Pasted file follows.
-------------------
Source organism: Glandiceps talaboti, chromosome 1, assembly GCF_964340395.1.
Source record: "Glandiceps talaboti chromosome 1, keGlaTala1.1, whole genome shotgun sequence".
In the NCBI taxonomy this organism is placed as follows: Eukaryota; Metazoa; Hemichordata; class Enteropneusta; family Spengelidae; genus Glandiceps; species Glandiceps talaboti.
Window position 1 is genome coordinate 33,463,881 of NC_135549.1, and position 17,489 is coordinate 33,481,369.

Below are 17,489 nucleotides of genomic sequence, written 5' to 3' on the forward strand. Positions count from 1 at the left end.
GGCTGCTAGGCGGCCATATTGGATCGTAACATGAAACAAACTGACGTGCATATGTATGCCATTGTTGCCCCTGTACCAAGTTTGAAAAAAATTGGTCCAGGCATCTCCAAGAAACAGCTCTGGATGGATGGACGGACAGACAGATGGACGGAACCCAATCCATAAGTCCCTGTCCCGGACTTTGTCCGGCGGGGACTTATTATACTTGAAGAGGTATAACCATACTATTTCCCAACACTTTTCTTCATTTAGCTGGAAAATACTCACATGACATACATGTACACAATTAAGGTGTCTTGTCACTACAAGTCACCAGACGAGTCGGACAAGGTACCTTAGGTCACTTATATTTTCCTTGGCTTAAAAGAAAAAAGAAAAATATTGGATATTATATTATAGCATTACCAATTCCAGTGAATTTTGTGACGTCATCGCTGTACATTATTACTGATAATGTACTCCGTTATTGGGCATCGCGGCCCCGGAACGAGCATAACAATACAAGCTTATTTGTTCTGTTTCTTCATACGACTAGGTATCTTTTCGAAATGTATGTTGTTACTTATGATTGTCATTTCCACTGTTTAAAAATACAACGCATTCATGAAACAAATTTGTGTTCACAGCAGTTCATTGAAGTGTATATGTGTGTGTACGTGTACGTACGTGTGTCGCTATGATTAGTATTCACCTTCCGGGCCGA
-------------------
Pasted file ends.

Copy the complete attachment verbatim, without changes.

Source organism: Glandiceps talaboti, chromosome 1, assembly GCF_964340395.1.
Source record: "Glandiceps talaboti chromosome 1, keGlaTala1.1, whole genome shotgun sequence".
In the NCBI taxonomy this organism is placed as follows: Eukaryota; Metazoa; Hemichordata; class Enteropneusta; family Spengelidae; genus Glandiceps; species Glandiceps talaboti.
Window position 1 is genome coordinate 33,463,881 of NC_135549.1, and position 17,489 is coordinate 33,481,369.

Below are 17,489 nucleotides of genomic sequence, written 5' to 3' on the forward strand. Positions count from 1 at the left end.
GGCTGCTAGGCGGCCATATTGGATCGTAACATGAAACAAACTGACGTGCATATGTATGCCATTGTTGCCCCTGTACCAAGTTTGAAAAAAATTGGTCCAGGCATCTCCAAGAAACAGCTCTGGATGGATGGACGGACAGACAGATGGACGGAACCCAATCCATAAGTCCCTGTCCCGGACTTTGTCCGGCGGGGACTTATTATACTTGAAGAGGTATAACCATACTATTTCCCAACACTTTTCTTCATTTAGCTGGAAAATACTCACATGACATACATGTACACAATTAAGGTGTCTTGTCACTACAAGTCACCAGACGAGTCGGACAAGGTACCTTAGGTCACTTATATTTTCCTTGGCTTAAAAGAAAAAAGAAAAATATTGGATATTATATTATAGCATTACCAATTCCAGTGAATTTTGTGACGTCATCGCTGTACATTATTACTGATAATGTACTCCGTTATTGGGCATCGCGGCCCCGGAACGAGCATAACAATACAAGCTTATTTGTTCTGTTTCTTCATACGACTAGGTATCTTTTCGAAATGTATGTTGTTACTTATGATTGTCATTTCCACTGTTTAAAAATACAACGCATTCATGAAACAAATTTGTGTTCACAGCAGTTCATTGAAGTGTATATGTGTGTGTACGTGTACGTACGTGTGTCGCTATGATTAGTATTCACCTTCCGGGCCGA